- Breast cancer screening is important for all women over 45.
- Even those with no family history of breast cancer should have regular mammograms.
- The levels of radiation exposure caused by mammograms are minimal.
- Regular self-examination can provide an early warning for signs of the disease.
Breast cancer is one of the biggest health risks for women in the United States. It’s estimated that in 2022, 43,250 women will lose their lives to the disease, which makes breast cancer one of the nation’s leading causes of death for women.
One of the most impactful ways to lower breast cancer mortality is early diagnosis. By finding it as early as possible, breast cancer can be treated and any potential damage can be mitigated. The average risk of an American woman developing breast cancer during her lifetime is 13-percent, which means that screening done during regular health checkups can save many lives.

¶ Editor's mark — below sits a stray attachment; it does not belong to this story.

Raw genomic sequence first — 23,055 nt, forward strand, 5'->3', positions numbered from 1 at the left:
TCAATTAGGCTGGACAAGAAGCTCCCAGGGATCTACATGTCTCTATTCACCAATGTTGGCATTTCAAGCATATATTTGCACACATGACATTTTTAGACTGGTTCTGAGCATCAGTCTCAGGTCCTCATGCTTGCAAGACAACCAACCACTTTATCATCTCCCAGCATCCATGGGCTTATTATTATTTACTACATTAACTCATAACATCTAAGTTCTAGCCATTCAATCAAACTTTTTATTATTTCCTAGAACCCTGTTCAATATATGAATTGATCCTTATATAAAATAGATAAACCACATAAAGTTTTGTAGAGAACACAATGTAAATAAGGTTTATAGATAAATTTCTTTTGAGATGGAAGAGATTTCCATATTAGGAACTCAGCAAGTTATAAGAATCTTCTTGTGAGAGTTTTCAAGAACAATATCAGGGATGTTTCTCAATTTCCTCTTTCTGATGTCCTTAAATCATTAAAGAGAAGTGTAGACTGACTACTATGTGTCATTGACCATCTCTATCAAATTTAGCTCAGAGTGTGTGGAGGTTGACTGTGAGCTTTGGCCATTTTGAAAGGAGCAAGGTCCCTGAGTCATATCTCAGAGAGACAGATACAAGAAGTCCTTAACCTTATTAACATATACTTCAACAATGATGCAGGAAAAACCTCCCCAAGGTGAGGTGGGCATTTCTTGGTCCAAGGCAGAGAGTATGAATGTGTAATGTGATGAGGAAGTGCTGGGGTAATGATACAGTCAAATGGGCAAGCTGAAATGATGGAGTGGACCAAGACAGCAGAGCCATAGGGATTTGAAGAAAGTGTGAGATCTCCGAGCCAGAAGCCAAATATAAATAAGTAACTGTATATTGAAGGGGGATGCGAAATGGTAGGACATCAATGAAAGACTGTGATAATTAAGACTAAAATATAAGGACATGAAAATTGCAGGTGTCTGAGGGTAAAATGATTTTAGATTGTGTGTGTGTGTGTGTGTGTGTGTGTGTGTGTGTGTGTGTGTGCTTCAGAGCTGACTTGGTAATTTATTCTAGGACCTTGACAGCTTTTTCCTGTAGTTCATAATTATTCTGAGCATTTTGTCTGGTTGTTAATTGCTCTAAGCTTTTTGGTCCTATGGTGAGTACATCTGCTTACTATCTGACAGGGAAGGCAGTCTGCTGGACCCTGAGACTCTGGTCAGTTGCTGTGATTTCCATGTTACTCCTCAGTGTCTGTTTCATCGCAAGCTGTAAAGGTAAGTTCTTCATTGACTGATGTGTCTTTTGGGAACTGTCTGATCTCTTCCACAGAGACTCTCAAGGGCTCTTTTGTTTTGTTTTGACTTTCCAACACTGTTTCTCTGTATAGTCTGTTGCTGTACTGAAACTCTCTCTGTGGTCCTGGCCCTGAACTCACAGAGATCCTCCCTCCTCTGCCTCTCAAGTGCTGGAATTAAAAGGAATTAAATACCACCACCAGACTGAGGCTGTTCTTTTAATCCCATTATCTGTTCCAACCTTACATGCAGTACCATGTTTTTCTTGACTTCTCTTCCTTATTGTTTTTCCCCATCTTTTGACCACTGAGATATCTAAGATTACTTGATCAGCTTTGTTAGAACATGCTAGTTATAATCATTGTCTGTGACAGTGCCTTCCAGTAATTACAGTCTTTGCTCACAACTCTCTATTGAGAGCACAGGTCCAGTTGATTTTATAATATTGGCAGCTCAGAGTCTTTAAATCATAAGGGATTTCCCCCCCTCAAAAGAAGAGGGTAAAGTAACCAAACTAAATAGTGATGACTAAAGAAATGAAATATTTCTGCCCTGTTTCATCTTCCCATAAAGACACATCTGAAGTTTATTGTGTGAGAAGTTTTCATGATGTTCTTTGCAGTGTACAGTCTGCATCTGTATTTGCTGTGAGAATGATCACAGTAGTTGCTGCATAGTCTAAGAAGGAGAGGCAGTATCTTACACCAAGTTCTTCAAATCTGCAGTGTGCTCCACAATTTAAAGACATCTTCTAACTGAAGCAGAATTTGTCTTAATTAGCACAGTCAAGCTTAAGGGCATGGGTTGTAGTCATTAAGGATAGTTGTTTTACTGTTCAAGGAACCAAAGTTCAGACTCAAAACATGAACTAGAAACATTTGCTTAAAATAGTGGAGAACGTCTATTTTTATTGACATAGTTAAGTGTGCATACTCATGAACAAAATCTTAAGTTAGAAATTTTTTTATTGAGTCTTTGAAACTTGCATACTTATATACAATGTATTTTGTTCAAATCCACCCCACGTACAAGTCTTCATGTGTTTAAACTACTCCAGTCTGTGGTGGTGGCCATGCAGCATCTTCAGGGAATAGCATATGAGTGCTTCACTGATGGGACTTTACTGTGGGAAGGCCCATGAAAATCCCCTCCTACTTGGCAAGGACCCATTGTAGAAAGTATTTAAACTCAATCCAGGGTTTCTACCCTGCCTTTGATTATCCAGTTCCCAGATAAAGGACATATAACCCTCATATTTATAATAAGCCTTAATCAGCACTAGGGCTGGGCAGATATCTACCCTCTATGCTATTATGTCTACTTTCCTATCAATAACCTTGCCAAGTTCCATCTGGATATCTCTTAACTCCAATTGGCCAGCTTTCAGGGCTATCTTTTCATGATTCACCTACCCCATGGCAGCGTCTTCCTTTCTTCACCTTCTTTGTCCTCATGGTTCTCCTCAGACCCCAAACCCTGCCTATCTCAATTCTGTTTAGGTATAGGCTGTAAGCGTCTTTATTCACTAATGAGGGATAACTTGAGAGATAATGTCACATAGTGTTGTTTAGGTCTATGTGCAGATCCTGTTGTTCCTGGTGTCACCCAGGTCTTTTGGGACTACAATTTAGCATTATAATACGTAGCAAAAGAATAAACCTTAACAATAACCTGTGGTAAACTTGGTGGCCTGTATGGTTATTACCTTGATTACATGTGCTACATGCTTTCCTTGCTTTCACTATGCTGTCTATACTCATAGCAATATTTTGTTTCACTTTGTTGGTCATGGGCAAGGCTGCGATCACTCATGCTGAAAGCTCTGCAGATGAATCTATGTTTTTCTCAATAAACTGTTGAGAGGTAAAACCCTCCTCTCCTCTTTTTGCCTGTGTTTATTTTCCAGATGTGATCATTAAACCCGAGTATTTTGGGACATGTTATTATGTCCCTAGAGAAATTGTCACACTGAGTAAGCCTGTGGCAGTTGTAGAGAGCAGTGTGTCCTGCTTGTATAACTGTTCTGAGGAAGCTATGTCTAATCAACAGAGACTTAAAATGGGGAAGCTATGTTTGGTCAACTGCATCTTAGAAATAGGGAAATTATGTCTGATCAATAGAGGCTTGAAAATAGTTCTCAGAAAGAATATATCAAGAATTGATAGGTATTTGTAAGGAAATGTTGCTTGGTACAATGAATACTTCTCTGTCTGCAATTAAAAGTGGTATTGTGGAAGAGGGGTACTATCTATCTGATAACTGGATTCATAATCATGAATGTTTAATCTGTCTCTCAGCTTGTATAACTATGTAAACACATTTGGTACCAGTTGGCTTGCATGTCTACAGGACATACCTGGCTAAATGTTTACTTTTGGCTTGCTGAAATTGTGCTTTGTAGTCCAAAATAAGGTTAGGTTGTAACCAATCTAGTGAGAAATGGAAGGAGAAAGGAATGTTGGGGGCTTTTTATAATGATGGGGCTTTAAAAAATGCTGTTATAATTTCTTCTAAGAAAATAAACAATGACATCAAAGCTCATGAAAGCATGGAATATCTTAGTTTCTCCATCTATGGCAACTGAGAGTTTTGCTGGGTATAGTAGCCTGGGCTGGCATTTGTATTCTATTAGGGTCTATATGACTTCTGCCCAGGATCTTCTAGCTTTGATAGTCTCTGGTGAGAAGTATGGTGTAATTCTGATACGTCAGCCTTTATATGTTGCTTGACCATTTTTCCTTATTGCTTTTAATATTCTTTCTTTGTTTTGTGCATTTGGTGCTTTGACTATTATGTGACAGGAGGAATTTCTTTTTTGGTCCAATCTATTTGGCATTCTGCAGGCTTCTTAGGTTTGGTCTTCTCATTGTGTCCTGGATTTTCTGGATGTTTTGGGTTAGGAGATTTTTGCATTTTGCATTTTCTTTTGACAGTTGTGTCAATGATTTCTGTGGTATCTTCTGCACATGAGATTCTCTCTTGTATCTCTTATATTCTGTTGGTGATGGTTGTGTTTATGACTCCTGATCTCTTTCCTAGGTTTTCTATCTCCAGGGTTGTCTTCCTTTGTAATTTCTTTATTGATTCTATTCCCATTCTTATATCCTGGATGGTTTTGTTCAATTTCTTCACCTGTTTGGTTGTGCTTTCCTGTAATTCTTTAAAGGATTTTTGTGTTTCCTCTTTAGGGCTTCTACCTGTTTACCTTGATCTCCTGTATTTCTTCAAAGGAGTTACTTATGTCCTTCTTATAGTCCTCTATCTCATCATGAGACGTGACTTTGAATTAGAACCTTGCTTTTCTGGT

The recommended age for annual mammograms depends on your individual risk levels. The American Cancer Society used to recommend that all women over the age of 40 have an annual mammogram. They’ve since updated that recommendation. Today, they recommend annual mammograms for women aged 45 to 54, with mammograms every other year for those aged 55 and over.
Women aged 40 to 44 can still request mammograms if they wish to have them; however, they’re only considered necessary for those who are at an increased risk of breast cancer. Someone may be considered ‘at risk’ if there’s a family history of the condition or they have the BRCA gene or another mutation that increases cancer risk.